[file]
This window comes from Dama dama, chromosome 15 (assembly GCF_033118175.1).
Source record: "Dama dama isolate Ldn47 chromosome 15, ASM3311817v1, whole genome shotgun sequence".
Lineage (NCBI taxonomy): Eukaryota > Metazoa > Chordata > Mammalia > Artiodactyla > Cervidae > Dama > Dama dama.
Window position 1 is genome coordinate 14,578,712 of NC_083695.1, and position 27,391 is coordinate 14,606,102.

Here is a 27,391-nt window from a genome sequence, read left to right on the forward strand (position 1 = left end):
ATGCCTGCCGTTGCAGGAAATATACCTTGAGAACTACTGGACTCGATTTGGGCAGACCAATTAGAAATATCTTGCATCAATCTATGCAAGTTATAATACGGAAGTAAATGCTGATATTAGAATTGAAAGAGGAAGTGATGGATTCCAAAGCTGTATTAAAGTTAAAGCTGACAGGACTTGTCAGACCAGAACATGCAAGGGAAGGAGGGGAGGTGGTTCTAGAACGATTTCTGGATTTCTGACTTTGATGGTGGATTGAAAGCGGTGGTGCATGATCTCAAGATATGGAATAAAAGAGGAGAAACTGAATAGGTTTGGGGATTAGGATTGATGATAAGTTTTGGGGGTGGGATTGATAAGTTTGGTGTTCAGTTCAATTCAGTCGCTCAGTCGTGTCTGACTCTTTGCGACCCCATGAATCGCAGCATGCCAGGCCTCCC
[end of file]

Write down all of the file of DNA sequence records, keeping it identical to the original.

This window comes from Dama dama, chromosome 15 (assembly GCF_033118175.1).
Source record: "Dama dama isolate Ldn47 chromosome 15, ASM3311817v1, whole genome shotgun sequence".
Lineage (NCBI taxonomy): Eukaryota > Metazoa > Chordata > Mammalia > Artiodactyla > Cervidae > Dama > Dama dama.
Window position 1 is genome coordinate 14,578,712 of NC_083695.1, and position 27,391 is coordinate 14,606,102.

Here is a 27,391-nt window from a genome sequence, read left to right on the forward strand (position 1 = left end):
ATGCCTGCCGTTGCAGGAAATATACCTTGAGAACTACTGGACTCGATTTGGGCAGACCAATTAGAAATATCTTGCATCAATCTATGCAAGTTATAATACGGAAGTAAATGCTGATATTAGAATTGAAAGAGGAAGTGATGGATTCCAAAGCTGTATTAAAGTTAAAGCTGACAGGACTTGTCAGACCAGAACATGCAAGGGAAGGAGGGGAGGTGGTTCTAGAACGATTTCTGGATTTCTGACTTTGATGGTGGATTGAAAGCGGTGGTGCATGATCTCAAGATATGGAATAAAAGAGGAGAAACTGAATAGGTTTGGGGATTAGGATTGATGATAAGTTTTGGGGGTGGGATTGATAAGTTTGGTGTTCAGTTCAATTCAGTCGCTCAGTCGTGTCTGACTCTTTGCGACCCCATGAATCGCAGCATGCCAGGCCTCCC